Sean O'Brien has added the TS Eliot Prize to his Forward Prize for The Drowned Book, completing a unique double (he ought to do an open top bus tour, balancing the trophy on his head, to complete the football analogy).
As with all awards, there's been much talk about the shortlists and the eventual winner, and if the point of such prizes is to get people talking about poetry, then it's a job well done. I'm not really a big fan of O'Brien's poetry (I think it's that the language is SO unrelentingly murky and menacing, as the Guardian writer puts it, although by the same token that's a strength in other people's eyes), but it seems to me the judges have a pretty thankless task, given that they're going to upset someone whatever they decide.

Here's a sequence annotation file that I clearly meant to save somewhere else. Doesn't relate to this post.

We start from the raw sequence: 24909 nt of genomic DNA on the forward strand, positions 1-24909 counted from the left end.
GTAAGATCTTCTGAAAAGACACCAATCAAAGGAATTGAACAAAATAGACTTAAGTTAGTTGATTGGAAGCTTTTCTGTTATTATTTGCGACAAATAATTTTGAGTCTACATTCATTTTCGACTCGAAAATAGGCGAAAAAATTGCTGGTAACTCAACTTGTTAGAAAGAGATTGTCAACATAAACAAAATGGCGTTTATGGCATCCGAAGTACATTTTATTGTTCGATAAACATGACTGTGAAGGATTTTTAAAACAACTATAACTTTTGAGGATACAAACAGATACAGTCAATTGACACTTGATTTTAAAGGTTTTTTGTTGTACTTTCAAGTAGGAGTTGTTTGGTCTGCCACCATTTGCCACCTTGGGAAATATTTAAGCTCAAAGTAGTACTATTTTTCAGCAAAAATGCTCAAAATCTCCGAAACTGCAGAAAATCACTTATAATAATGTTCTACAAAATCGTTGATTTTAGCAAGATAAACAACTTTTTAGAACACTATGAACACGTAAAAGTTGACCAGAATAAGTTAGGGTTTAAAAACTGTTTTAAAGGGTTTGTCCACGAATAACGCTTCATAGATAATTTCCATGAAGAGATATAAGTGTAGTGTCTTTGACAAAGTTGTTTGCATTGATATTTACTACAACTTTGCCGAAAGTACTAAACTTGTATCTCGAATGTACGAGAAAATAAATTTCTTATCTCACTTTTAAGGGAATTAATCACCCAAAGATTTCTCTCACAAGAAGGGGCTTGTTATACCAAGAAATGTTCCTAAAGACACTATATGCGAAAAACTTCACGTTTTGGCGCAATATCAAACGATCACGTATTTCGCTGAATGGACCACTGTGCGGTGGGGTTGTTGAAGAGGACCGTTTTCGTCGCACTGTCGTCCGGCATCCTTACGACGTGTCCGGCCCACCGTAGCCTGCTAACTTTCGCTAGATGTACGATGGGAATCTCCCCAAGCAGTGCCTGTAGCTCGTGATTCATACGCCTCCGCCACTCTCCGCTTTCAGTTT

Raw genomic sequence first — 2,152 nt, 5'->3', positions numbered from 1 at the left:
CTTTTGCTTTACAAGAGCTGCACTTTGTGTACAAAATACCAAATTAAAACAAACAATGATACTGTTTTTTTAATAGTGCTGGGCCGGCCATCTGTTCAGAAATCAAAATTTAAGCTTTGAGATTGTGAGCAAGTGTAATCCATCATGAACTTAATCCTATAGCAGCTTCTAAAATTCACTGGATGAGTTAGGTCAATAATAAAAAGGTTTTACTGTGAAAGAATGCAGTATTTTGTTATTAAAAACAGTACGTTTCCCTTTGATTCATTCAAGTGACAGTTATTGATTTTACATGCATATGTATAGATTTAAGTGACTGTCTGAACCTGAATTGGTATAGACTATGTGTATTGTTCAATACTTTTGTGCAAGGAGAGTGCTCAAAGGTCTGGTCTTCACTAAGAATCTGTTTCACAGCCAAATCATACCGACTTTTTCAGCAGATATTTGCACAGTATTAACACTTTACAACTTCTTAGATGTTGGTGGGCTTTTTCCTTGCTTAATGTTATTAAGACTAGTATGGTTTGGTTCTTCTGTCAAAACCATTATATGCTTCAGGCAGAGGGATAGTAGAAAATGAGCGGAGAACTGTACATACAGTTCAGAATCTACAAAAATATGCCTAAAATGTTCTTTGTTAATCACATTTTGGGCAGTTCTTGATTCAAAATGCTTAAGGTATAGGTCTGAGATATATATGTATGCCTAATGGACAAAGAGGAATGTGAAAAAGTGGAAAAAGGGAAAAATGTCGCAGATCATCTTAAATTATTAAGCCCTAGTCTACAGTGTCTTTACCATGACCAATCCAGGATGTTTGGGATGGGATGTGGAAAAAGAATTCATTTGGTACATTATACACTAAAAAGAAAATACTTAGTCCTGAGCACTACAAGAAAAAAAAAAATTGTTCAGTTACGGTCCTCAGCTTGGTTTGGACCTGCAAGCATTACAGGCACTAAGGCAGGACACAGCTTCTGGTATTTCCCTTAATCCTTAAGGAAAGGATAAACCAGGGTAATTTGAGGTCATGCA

And that's what I don't quite understand. If you've read a writer, given them a really fair chance, I mean, and still not been grabbed by their work, why should it matter to you if they then go off and win awards? Life's too short to read and write all the poems you WANT to, without wasting time worrying about writers you've decided aren't to your taste. Try it, decide, and move on.
And if this seems like a wet, woolly, live-and-let-live plea, it is. Poetry, like any artform, ultimately comes down to personal taste, so trying to figure out why some people like poetry that I don't would be like trying to understand why some people support Derby County.